RUBEN NAVARETTE JR.: Americans need to figure out how they really feel about work
Monday was Labor Day. Established by Congress in 1894, Labor Day is set aside to honor the contributions of the American worker. But this year, for a variety of reasons, the holiday felt a bit off.
September 6, 2022 - 9:02 pm
Monday was Labor Day. Established by Congress in 1894, Labor Day is set aside to honor the contributions of the American worker.
But this year, for a variety of reasons, the holiday felt a bit off. Unfortunately, Americans no longer revere the dedicated worker. Instead, we admire the crafty scoundrel who finds a way to wiggle out of work.
How many people do you know who say that they hope they win the lottery so they can keep their job?
The coronavirus was an accelerant. Being locked up during a pandemic and spending a ghastly amount of time by yourself — and with yourself — spurs introspection. Look at yourself long enough, and you will eventually look at your job. And maybe you’ll decide that you deserve better.
Perhaps you’ll join the so-called Great Resignation, where millions of workers have ditched jobs that are not fulfilling or meaningful. Life is short. Best to not waste it working for an unappreciative boss in a work culture that won’t change at a company that doesn’t value your input.
Or maybe you’ll do what a lot of folks in their teens and 20s seem to be doing these days. It’s called “quiet quitting.” For Americans born between 1997 and 2012, sticking it to the man means doing just enough to get by and not putting in 110 percent. They’re not quitting. They’re coasting.
Goodbye, overtime. Hello, autopilot.
With so much going on in the “work space,” Labor Day 2022 was a good time for Americans to sort out how we really feel about the concept of labor.
The answer is complicated. Some surveys say most U.S. workers don’t like their jobs, especially those at the lower rung of the economic ladder. Others find that most workers like their jobs just fine.
But one thing that everyone seems to agree on is that most American workers don’t much like how we are being managed. I imagine that many of them think their bosses are idiots who should be in another line of work.
In Gallup’s 2020 “Great Jobs” survey — which is conducted in partnership with Lumina Foundation, the Bill &Melinda Gates Foundation and Omidyar Network — the trend lines were clear.
■ Only about 44 percent of employed Americans are in “good jobs.” Gallup defines those as jobs where workers put in 30-plus hours per week for an employer who provides a regular paycheck.
■ There are significant disparities in the quality of jobs that people have, according to race and ethnicity.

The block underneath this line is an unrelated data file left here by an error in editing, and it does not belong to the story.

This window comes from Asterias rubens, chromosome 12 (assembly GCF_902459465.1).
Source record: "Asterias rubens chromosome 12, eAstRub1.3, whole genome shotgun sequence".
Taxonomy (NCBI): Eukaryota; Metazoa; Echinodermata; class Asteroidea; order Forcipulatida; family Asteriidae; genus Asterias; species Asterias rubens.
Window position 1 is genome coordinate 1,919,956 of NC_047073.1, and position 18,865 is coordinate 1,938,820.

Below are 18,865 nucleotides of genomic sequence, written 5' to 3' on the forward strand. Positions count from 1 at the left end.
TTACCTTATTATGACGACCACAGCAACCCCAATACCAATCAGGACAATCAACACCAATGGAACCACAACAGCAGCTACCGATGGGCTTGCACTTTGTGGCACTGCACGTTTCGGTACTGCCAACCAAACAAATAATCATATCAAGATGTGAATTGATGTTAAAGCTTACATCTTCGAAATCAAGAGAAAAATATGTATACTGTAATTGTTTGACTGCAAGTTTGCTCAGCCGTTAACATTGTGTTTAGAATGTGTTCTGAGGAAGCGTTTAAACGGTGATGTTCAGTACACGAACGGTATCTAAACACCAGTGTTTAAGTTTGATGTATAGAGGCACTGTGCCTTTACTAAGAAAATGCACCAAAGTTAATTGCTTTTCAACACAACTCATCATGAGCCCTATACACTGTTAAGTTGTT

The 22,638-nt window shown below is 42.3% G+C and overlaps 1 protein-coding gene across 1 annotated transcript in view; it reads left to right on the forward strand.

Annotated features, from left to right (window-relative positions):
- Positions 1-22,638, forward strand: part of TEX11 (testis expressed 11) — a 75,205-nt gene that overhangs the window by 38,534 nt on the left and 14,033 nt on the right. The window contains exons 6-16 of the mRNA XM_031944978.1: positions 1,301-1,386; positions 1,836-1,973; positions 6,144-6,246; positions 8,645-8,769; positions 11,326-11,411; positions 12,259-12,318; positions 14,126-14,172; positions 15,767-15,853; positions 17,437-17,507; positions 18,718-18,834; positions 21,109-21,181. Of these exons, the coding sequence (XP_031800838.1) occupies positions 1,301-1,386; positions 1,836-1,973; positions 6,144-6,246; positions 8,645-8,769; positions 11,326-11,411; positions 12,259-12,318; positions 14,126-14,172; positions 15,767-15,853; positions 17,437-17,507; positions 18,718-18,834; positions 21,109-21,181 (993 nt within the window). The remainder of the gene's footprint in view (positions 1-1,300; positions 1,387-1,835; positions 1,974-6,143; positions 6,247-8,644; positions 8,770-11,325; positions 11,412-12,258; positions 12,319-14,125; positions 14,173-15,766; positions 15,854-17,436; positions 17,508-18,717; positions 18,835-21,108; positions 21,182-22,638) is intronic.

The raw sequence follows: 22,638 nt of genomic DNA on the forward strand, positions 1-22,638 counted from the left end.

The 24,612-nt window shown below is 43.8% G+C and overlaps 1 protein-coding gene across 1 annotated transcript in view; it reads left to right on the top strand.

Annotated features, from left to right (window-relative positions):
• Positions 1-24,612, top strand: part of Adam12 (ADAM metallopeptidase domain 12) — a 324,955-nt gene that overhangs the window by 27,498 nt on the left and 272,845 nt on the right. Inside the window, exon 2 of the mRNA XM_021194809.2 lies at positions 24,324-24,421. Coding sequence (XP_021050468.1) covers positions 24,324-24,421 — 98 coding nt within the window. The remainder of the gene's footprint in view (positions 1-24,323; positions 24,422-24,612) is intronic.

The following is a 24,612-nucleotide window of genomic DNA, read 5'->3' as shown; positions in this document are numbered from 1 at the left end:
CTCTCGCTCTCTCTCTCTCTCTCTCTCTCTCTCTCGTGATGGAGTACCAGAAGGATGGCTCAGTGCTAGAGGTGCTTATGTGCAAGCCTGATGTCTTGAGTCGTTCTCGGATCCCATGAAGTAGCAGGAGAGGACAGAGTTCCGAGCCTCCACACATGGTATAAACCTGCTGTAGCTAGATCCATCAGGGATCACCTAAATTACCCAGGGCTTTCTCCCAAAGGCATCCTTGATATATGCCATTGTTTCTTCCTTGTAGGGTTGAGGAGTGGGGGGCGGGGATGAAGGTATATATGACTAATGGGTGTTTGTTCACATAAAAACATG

■ Most workers, even those at the bottom of the income scale, say their paycheck is less important than enjoying their day-to-day work, receiving a stable and predictable salary and having a sense of purpose.
Meanwhile, “Help Wanted” signs dot the fruited plain, from sea to shining sea. Managers and shopkeepers keep raising wages and coming up with incentives just to interview. They still can’t find enough workers. And anyone they do hire may show up today but skedaddle next week.
For July, according to the Bureau of Labor Statistics, the national unemployment rate fell to just 3.5 percent.
Look, I admit it. I don’t get what’s going on with kids today in the workplace. I’m a member of Generation X, and we’re largely self-starters. My cohort and I don’t need your praise. We wouldn’t know what to do with it anyway. Save it for the millennials, who treat the stuff like oxygen.
In elementary school, we X’ers let ourselves into the house with a key hidden under a flowerpot, made ourselves an after-school snack and plopped down in front of the television, where we were raised by sitcoms. In high school, we worked at after-school and summer jobs — and so did everyone we knew.
Today, we’re hustlers and workaholics.
I put in seven days a week, juggling five or six part-time jobs. The idea of joining the Great Resignation or “quiet quitting” strikes me as absurd. Before I could find myself, the mortgage company would most certainly find me.
Still, I have to admit something else: To my surprise, I think those younger Americans who have a laissez-faire attitude toward work may be on to something. There is nothing wrong with reassessing priorities now and then. A healthy balance between work and life is a noble goal.
The X’ers couldn’t pull it off. We tended to go too far in one direction or the other. If the kids think they can do better, more power to them.
Ruben Navarrette’s email address is email@example.com. His podcast, “Ruben in the Center,” is available through every podcast app.